I was looking forward to the experience, and understand that it could be an interesting one. I will hope for another outcome next time, like the one you had.
Laugh-out-loud funny. Thanks for sharing. (And performing your civic duty!)
What a nasty experience you had! I wonder if small town courts are different. My experience here was very pleasant, no auditorium and no police monitors. Most were dismissed first and only some were left. My name was called. I served and it was actually a fascinating experience. My town is very small and very cordial and easy in other aspects of life so I wonder if there is a difference in bigger cities.
I’m glad you had such an interesting experience, Dor. There are millions of stories out there, and many of them must be fascinating. The small town experience like yours surely must be a different one.
I once had to sit on an actual trial. The high drama in the courtroom, as depicted in movies and television, is largely non-existent. It’s business. All business. The sitting, the waiting, the watching people being bored out of their skulls, wanting to be anywhere else but where they were…they are the ones who decide the fate of our accused.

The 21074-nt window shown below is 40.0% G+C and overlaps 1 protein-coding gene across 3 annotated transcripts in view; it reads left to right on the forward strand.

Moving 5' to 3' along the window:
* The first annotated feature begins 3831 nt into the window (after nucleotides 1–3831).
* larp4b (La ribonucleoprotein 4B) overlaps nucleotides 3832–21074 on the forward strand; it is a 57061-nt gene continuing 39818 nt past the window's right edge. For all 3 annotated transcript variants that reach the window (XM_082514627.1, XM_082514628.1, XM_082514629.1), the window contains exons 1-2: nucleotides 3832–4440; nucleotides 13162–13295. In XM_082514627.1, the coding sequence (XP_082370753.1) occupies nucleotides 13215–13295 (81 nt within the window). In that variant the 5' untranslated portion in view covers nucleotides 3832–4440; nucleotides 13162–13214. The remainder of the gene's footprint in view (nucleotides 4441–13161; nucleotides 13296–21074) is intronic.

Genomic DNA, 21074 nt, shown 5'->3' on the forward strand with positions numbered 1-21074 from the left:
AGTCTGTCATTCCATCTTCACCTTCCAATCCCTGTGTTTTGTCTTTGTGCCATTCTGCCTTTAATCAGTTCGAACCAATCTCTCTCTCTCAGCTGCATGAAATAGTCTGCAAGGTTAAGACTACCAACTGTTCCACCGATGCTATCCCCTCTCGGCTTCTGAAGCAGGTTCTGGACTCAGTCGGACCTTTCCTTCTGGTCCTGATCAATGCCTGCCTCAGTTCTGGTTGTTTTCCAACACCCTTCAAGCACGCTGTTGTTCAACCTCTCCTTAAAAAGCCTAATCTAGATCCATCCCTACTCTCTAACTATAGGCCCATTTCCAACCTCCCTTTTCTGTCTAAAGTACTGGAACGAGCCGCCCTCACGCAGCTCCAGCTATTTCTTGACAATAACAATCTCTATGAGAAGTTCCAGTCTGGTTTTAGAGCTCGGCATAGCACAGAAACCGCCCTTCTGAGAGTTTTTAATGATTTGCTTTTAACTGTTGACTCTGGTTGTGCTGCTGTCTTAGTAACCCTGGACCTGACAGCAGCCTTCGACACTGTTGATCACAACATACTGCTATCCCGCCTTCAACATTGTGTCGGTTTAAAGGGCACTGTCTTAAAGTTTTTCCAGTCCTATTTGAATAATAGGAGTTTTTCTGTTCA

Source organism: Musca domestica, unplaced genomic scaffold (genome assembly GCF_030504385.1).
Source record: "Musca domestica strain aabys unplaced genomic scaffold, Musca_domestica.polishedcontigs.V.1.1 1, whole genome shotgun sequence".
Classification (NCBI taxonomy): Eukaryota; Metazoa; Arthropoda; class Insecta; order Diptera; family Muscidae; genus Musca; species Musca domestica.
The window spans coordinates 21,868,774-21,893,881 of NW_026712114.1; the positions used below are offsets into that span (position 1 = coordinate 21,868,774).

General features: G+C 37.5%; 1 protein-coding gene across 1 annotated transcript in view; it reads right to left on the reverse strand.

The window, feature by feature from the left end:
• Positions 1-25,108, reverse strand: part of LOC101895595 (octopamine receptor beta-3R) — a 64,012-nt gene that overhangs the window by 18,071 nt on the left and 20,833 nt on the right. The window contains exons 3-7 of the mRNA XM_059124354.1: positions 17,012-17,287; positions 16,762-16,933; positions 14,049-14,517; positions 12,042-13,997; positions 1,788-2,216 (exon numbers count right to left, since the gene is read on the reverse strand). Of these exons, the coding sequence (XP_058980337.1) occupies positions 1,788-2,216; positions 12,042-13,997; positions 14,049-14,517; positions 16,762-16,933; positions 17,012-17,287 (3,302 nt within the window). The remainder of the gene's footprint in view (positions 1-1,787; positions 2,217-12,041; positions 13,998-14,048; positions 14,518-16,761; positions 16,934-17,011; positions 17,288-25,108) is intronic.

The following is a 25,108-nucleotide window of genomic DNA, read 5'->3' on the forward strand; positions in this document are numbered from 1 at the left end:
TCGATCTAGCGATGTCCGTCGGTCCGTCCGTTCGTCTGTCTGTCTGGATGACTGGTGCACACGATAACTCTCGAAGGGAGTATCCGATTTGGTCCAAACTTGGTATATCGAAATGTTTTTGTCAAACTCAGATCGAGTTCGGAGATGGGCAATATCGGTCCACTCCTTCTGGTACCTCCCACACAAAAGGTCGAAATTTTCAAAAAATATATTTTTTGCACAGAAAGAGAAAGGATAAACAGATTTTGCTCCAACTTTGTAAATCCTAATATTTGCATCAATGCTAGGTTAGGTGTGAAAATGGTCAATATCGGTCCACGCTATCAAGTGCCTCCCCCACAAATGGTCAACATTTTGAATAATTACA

Sadly, our judicial system is the best the world has to offer.
You are right, and I’ve had similar experiences, but I will still go, if I am called. This country took me in; it is the least I can do for it.
What a marvelous attitude, Dolly. Our country is lucky to have you!
Oh, it’s the other way around: I am lucky to be here and grateful to this country for taking me in.
What a sweet thought, Dolly. Our country is delighted that you’re here.
My father, may he rest in peace, always insisted on celebrating Thanksgiving “the American way” and always made the first toast: God Bless America! (that was the first three English words he had learned).